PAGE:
Liver transplantation recipient with malignant transformation of hepatic adenomas

John P. Leone, Melody G. Santos, Jon Finan, Angel E. Alsina, Edson S. Franco


Hepatic adenomas are uncommon benign liver neoplasms. These tumors can undergo malignant transformation into hepatocellular carcinoma (HCC). Transformations associated with anabolic steroid use are seldom reported. The ability to differentiate hepatic neoplasms is important in pre-liver transplant evaluation. Differentiating hepatic adenomas from HCC has been aided by phenotyping classification systems. We examine the case of a 39-year-old male, former athlete, with β-catenin-activated hepatic adenomas associated with anabolic steroid use that underwent malignant transformation into HCC. Ultrasonography showed an enlarged liver with multiple nodules. MRI images demonstrated multiple tumors with no invasion of biliary tract or major vessels. Biopsies of a segment 5 lesion resulted in a well-differentiated hepatocellular neoplasm (most consistent with hepatic adenoma, β-catenin phenotype negative). Specimens of a segment 7/8 lesion demonstrated a small focus on HCC positive for the β-catenin phenotype. The overall interpretation of the specimens was that the tissue represented early HCC without definite evidence of stromal invasion. Ultimately, an angiogram showed multiple hyper-vascular masses. The patient underwent liver transplantation and has been followed for 130 weeks with no evidence of further tumor progression/recurrence. This experience serves as support towards phenotyping adenomas for β-catenin in order to predict those patients with higher risk of developing HCC. Also, this case supports that adenomas with the β-catenin phenotype have a higher risk of malignant transformation. Such a finding reinforces the concept that transplantation should be recommended for the patient population that is unresectable and who is at higher risk of developing HCC. Additionally, further developments in the techniques of genotyping mutations and deletions will further enhance our ability to stratify risk for HCC transformations.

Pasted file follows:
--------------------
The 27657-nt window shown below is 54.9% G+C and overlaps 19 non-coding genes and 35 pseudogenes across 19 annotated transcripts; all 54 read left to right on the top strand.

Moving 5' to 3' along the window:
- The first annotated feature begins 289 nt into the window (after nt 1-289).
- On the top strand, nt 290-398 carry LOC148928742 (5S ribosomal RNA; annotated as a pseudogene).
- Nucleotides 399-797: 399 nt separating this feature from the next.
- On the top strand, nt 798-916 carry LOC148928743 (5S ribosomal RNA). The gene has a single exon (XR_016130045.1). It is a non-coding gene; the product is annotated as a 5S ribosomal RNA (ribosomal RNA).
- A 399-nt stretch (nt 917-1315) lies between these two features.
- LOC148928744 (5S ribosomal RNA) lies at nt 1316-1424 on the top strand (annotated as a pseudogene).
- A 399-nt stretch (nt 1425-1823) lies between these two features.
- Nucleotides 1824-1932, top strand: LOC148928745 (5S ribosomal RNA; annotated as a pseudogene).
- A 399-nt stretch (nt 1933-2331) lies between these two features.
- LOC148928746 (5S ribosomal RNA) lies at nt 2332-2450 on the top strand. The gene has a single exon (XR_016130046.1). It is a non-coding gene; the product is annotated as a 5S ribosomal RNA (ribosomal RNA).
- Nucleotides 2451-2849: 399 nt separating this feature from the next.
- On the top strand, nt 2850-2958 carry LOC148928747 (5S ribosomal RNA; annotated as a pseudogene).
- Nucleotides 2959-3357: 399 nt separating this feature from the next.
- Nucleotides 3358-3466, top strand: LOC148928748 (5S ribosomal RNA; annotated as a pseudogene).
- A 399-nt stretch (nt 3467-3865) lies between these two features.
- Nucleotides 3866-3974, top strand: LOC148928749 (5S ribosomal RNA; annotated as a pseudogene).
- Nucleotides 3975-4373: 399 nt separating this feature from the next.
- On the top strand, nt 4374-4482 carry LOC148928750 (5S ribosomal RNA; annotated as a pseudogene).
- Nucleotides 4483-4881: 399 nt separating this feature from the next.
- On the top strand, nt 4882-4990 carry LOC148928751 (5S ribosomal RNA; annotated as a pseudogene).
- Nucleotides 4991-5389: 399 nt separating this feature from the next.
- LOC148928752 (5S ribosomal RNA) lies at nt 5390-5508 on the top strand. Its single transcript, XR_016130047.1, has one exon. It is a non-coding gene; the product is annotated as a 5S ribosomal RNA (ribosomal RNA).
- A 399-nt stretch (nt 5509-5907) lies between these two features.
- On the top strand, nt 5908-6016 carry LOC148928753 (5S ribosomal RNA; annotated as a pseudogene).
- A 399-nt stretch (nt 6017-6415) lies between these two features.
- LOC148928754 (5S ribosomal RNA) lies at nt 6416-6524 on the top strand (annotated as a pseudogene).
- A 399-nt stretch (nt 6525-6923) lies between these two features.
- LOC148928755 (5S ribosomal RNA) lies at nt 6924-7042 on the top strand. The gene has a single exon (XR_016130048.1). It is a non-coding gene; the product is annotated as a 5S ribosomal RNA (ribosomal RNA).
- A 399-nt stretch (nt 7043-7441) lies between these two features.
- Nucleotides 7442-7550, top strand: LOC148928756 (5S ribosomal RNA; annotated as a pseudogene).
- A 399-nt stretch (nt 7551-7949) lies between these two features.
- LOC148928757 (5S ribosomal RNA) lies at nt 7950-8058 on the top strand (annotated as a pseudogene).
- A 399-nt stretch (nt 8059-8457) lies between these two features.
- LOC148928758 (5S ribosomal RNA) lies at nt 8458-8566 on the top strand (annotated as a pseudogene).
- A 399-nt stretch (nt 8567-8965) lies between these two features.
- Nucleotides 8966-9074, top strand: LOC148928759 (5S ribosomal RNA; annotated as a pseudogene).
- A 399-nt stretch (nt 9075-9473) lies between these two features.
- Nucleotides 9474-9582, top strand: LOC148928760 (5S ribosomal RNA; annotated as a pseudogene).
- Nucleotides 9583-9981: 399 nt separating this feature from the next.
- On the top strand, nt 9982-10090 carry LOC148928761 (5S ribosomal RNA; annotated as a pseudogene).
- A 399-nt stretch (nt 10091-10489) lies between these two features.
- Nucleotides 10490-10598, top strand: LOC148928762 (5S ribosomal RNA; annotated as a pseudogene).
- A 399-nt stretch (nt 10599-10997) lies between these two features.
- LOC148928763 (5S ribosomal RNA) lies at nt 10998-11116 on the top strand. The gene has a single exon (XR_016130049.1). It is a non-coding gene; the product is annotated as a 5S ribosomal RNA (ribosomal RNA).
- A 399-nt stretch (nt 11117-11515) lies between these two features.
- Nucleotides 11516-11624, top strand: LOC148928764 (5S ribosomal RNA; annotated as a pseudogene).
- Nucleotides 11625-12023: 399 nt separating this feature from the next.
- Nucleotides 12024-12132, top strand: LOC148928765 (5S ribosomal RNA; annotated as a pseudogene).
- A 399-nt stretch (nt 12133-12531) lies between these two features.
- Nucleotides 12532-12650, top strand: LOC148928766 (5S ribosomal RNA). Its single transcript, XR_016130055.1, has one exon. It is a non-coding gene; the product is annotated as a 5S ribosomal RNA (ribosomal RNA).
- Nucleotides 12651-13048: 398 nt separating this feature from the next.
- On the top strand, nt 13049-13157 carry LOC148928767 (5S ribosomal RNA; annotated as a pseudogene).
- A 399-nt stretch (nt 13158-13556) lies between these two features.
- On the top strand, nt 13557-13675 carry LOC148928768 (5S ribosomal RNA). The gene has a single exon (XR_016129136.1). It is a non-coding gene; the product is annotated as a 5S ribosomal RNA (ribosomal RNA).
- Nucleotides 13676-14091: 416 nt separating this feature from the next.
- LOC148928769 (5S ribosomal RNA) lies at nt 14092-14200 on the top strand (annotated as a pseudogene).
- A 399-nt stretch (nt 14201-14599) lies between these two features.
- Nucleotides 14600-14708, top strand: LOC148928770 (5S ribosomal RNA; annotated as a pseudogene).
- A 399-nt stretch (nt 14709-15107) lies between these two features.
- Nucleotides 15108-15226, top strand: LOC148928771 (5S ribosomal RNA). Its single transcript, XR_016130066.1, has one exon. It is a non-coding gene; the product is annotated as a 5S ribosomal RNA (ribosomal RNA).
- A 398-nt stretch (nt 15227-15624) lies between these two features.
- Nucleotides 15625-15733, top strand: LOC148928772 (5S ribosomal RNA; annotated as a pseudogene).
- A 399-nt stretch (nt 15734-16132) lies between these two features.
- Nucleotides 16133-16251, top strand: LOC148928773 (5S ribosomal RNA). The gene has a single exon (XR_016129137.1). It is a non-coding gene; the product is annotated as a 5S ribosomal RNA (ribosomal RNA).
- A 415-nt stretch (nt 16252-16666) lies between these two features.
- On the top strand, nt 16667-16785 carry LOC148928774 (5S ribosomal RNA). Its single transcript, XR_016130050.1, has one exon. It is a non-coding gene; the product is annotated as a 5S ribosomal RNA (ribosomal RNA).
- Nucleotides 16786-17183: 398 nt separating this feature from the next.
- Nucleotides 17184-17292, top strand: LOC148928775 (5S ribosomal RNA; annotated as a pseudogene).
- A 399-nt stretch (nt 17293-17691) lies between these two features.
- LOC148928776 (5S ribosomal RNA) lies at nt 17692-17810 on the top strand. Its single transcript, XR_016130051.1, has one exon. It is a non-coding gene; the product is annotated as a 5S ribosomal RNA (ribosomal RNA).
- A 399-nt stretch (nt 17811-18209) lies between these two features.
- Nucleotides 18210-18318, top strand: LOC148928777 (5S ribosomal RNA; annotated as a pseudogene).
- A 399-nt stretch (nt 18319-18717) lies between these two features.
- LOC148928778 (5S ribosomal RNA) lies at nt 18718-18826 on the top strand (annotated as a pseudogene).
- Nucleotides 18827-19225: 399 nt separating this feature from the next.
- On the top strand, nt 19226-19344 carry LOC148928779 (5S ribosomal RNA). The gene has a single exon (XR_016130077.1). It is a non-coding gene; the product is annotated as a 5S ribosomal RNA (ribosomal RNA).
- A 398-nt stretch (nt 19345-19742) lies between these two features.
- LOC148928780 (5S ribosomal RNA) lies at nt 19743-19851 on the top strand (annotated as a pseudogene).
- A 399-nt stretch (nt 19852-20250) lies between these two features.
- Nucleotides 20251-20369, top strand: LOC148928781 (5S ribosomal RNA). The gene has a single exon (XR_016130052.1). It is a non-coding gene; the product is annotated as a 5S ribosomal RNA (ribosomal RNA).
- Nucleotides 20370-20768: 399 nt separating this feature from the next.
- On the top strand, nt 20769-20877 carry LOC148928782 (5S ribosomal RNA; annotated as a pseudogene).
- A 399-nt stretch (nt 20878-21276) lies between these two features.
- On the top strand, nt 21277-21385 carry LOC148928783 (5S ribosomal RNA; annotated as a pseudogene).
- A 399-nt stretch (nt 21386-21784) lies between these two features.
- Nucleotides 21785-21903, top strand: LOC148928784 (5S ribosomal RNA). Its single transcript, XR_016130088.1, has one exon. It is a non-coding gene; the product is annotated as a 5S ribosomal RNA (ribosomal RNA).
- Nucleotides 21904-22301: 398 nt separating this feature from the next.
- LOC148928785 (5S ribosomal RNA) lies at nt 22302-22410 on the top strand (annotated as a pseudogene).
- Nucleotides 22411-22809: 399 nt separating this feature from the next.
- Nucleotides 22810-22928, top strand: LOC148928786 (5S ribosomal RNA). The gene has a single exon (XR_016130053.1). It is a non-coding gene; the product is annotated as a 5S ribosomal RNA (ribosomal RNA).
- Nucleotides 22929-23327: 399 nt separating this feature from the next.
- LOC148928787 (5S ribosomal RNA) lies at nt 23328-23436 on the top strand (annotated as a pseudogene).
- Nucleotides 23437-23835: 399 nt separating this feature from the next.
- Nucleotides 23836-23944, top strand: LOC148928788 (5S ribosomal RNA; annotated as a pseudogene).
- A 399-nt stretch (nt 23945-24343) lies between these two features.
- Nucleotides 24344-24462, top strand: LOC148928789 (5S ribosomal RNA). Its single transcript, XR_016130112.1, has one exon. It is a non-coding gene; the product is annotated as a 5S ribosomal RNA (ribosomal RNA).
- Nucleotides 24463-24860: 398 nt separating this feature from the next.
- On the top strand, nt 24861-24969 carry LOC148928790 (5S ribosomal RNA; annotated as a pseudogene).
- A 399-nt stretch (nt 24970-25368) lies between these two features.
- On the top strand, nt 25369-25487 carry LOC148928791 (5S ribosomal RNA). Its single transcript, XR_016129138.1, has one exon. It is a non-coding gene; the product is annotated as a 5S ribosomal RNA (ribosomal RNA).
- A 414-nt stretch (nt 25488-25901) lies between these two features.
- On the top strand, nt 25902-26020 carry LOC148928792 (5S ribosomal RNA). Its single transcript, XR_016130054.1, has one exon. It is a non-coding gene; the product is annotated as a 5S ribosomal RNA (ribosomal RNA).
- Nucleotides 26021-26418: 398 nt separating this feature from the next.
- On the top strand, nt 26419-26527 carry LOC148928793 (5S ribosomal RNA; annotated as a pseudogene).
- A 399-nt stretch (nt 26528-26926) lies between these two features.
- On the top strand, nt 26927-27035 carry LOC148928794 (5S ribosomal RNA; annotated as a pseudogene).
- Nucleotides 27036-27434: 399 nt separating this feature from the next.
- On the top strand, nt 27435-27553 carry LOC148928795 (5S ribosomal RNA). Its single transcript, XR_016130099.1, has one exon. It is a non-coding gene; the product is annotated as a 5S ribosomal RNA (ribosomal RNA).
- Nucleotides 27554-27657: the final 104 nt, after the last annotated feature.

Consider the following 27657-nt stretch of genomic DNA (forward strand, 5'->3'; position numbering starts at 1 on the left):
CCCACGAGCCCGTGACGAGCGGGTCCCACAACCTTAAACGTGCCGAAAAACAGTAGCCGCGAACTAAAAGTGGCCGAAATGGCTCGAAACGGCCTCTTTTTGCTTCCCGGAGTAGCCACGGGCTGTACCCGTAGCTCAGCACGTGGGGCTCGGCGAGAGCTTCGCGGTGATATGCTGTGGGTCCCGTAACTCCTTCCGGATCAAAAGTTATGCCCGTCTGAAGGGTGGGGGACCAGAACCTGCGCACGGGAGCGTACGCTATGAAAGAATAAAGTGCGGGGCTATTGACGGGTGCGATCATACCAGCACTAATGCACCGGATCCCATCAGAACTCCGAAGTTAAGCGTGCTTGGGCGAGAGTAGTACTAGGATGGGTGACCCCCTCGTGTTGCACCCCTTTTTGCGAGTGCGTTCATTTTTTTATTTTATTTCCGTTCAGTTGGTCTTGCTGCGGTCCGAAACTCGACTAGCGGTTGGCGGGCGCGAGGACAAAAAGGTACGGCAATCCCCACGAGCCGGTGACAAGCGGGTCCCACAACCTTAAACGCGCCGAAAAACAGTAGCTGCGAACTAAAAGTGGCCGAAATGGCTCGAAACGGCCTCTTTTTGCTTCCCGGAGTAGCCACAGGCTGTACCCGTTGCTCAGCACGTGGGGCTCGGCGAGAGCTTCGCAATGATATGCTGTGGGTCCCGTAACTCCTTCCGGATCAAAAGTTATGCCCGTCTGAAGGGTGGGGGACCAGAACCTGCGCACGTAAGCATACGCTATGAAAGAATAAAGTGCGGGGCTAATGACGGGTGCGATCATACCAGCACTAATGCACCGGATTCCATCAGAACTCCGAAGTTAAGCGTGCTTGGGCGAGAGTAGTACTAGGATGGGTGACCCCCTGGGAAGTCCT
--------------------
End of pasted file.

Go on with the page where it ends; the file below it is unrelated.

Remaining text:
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Case Reports in Clinical Pathology

ISSN 2331-2726(Print)  ISSN 2331-2734(Online)

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